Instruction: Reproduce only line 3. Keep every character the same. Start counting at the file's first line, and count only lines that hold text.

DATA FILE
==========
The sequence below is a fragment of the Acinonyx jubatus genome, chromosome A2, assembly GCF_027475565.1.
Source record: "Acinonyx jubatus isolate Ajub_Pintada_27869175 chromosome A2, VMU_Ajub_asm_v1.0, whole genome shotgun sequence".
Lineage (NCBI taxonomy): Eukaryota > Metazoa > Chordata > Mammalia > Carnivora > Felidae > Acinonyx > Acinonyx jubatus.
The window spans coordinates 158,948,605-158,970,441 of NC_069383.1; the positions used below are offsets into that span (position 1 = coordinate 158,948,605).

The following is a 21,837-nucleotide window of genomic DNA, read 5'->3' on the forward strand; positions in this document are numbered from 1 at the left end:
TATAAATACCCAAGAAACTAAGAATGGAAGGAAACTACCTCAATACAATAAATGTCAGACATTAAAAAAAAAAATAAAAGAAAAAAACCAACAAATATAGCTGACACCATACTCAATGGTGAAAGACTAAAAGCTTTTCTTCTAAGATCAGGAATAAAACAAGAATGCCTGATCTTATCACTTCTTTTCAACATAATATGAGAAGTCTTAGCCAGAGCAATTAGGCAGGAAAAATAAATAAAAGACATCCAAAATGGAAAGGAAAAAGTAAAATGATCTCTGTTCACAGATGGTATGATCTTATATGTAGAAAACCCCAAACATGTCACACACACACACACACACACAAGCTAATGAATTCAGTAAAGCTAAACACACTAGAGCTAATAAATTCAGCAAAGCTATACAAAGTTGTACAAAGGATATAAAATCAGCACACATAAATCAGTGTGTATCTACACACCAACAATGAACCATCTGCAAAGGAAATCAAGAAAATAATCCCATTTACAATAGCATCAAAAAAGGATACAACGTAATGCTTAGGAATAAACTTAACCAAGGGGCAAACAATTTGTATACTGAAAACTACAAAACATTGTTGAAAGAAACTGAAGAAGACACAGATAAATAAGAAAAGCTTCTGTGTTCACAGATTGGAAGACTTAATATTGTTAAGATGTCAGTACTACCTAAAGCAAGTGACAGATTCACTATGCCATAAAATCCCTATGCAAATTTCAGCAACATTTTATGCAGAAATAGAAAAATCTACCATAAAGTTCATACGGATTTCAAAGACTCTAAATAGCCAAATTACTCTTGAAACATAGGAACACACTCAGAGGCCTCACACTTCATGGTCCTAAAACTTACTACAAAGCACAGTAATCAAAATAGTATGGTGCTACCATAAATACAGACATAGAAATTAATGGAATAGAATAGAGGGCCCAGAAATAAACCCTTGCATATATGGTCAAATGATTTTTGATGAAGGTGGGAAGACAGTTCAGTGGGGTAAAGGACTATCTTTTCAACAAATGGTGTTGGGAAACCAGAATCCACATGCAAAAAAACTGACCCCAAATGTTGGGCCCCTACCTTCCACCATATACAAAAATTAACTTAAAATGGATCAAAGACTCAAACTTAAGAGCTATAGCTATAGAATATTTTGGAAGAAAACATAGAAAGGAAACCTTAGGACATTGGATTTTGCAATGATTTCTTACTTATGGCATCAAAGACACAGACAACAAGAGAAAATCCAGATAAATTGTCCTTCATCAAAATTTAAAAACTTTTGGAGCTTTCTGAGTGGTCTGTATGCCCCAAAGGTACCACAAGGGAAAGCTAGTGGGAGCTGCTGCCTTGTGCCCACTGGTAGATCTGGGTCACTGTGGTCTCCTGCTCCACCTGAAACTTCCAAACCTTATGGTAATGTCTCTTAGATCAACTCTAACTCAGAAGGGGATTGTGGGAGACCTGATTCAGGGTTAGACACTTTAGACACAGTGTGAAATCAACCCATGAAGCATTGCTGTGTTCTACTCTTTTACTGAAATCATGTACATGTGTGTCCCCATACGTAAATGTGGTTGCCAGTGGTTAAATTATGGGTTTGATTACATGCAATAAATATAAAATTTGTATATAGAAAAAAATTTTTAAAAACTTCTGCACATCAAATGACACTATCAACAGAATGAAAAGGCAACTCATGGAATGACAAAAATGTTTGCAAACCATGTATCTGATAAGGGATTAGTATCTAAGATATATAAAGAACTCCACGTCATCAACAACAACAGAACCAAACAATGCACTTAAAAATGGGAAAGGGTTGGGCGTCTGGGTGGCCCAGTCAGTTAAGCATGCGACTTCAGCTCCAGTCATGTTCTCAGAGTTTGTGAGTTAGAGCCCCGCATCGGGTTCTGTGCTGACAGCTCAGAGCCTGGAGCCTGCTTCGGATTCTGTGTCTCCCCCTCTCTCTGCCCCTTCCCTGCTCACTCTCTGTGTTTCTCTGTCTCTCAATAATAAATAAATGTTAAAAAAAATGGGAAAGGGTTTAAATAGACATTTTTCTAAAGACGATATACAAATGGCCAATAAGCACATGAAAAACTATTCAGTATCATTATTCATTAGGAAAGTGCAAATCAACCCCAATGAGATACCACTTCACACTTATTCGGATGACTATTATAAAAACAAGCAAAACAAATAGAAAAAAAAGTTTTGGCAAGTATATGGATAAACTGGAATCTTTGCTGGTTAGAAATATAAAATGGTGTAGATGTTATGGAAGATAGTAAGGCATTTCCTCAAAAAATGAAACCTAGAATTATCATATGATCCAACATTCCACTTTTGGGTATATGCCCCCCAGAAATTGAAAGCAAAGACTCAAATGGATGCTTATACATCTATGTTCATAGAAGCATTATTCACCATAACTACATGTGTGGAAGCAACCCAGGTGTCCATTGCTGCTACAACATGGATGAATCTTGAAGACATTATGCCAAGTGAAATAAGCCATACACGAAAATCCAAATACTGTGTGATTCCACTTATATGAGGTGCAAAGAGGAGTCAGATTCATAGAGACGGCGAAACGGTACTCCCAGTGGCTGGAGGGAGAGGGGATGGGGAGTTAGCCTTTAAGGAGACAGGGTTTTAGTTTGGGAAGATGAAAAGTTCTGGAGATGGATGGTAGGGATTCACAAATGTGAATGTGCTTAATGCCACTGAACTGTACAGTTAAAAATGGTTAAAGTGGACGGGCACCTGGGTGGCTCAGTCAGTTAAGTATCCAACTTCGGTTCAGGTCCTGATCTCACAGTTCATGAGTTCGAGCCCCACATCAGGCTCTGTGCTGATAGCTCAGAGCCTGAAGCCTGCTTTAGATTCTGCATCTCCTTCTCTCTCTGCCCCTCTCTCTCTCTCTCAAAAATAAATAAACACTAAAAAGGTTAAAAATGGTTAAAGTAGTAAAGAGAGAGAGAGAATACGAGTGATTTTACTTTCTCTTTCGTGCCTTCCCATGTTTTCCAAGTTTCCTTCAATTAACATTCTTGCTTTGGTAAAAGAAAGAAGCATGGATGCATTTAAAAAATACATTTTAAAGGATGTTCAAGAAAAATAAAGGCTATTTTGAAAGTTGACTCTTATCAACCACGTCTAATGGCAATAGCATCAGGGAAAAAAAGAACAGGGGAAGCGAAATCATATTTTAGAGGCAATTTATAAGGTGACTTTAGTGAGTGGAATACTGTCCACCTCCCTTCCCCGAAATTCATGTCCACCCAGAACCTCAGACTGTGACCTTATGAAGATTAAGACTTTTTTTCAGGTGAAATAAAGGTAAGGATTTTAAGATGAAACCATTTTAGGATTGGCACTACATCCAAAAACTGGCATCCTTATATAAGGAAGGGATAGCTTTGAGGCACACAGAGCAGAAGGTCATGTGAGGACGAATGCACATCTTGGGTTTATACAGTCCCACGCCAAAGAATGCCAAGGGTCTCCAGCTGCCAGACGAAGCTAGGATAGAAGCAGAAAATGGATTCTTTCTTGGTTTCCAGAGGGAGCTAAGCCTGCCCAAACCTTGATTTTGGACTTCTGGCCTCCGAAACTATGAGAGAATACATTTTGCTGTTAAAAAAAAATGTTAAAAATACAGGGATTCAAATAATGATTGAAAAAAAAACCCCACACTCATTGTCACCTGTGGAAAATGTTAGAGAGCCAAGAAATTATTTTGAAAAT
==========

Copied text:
Lineage (NCBI taxonomy): Eukaryota > Metazoa > Chordata > Mammalia > Carnivora > Felidae > Acinonyx > Acinonyx jubatus.